Cutting Retirement Living Costs: A Common Catch-Up Strategy
A person's choice of retirement housing can greatly affect the amount needed to save for retirement. Trading down to a smaller home, say from a $250,000 four-bedroom house to a $150,000 two-bedroom condo, can be a very effective catch-up strategy. Benefits of trading down include:
Proceeds from the sale (minus sales and moving expenses and the cost of a new home) are available to invest for income.
Generally lower maintenance costs, property taxes, and utilities on a smaller property.
It may provide an opportunity to live in your current community, but at a reduced cost.
Thanks to 1997 tax law changes, there are no longer any age requirements to consider before trading down. There are also generous capital gains tax exclusions of $250,000 for single taxpayers and $500,000 for couples filing jointly so that many people won't owe any taxes on the sale of their home.
The big trade-off for this strategy is less square footage and storage space for possessions. For many people, just the thought of downsizing and selling prized possessions can be overwhelming.
Another way to reduce living costs in retirement is to move to a less expensive location in the U.S. or even abroad. This strategy works well if you currently live in a high cost area like New Jersey. This way, you may be able to retain similar square footage to what you presently have, but at a reduced cost, and not have to sell a lot of possessions (you will have to move them, however).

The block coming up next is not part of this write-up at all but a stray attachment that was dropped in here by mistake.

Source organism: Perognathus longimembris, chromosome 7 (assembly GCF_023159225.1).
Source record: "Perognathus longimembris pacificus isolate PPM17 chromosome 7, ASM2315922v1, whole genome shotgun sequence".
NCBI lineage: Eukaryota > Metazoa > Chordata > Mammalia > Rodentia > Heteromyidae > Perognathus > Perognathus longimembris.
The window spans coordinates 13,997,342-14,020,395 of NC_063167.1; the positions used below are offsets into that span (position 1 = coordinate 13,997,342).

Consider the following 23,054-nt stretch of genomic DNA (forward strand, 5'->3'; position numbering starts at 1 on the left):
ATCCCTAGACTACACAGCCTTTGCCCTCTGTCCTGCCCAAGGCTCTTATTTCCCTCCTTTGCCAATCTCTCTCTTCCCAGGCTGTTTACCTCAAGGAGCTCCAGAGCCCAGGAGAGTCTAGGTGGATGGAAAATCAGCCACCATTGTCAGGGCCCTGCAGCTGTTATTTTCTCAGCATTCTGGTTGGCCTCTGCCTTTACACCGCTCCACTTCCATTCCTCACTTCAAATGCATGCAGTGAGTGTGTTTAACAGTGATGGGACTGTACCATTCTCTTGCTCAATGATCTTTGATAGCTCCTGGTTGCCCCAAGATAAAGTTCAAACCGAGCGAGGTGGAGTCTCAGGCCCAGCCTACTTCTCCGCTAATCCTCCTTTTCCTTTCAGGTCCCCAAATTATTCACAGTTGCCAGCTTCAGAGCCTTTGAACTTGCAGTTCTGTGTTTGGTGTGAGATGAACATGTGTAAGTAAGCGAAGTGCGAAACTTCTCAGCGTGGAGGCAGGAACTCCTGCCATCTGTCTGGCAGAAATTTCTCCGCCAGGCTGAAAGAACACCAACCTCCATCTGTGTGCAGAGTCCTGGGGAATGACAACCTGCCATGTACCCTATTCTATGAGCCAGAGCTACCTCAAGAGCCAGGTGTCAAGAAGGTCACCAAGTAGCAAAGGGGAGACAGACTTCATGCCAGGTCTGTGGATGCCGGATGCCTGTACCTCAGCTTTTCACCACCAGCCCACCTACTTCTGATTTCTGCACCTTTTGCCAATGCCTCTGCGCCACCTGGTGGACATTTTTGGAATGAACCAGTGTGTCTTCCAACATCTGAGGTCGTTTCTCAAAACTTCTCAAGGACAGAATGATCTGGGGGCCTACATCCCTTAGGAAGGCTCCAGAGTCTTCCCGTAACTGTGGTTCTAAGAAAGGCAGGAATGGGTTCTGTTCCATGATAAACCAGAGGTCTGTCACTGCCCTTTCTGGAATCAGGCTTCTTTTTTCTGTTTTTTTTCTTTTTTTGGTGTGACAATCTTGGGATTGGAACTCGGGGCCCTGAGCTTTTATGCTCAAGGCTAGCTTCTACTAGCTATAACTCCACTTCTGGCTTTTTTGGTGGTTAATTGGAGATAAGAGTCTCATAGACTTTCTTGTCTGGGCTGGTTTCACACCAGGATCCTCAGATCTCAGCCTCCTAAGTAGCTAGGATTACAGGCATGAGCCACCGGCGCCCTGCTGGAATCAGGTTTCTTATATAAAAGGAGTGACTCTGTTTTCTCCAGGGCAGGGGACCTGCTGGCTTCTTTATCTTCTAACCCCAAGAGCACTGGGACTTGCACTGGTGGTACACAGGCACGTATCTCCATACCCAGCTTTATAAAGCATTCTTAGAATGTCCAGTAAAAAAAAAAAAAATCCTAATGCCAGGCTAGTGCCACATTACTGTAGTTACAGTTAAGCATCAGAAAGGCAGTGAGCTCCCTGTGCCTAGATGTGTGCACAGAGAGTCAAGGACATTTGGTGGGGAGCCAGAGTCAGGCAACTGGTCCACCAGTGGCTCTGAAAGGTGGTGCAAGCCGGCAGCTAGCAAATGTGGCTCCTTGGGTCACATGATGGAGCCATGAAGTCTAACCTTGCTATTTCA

As with the trade down strategy described previously, the difference between the sales price of your current home and the cost of a house in a less expensive area can be invested to produce income. Ongoing state income taxes and property taxes may also be lower in a less expensive locale.
A major trade-off of this strategy, however, is less proximity to family, friends, and community. Many families find it difficult to "pull up roots" and start all over in a new location. This can be especially difficult for older people if they have several physicians for special medical needs. Not surprisingly, less than 5% of Americans age 65 or older have moved in recent years, according to the U.S. Census Bureau. Instead, many people prefer to "age in place" and stay in their current community.
If you are considering an out-of-state move as a way to reduce living costs, visit potential retirement spots on vacations and subscribe to their local newspaper. Get a "feel" for the community that you are considering and inquire about cultural activities, medical facilities, etc. Also factor in moving costs, the cost of travel expenses to visit family and friends, and the potential need for paid caregivers as you age, if a family support network won't be living nearby.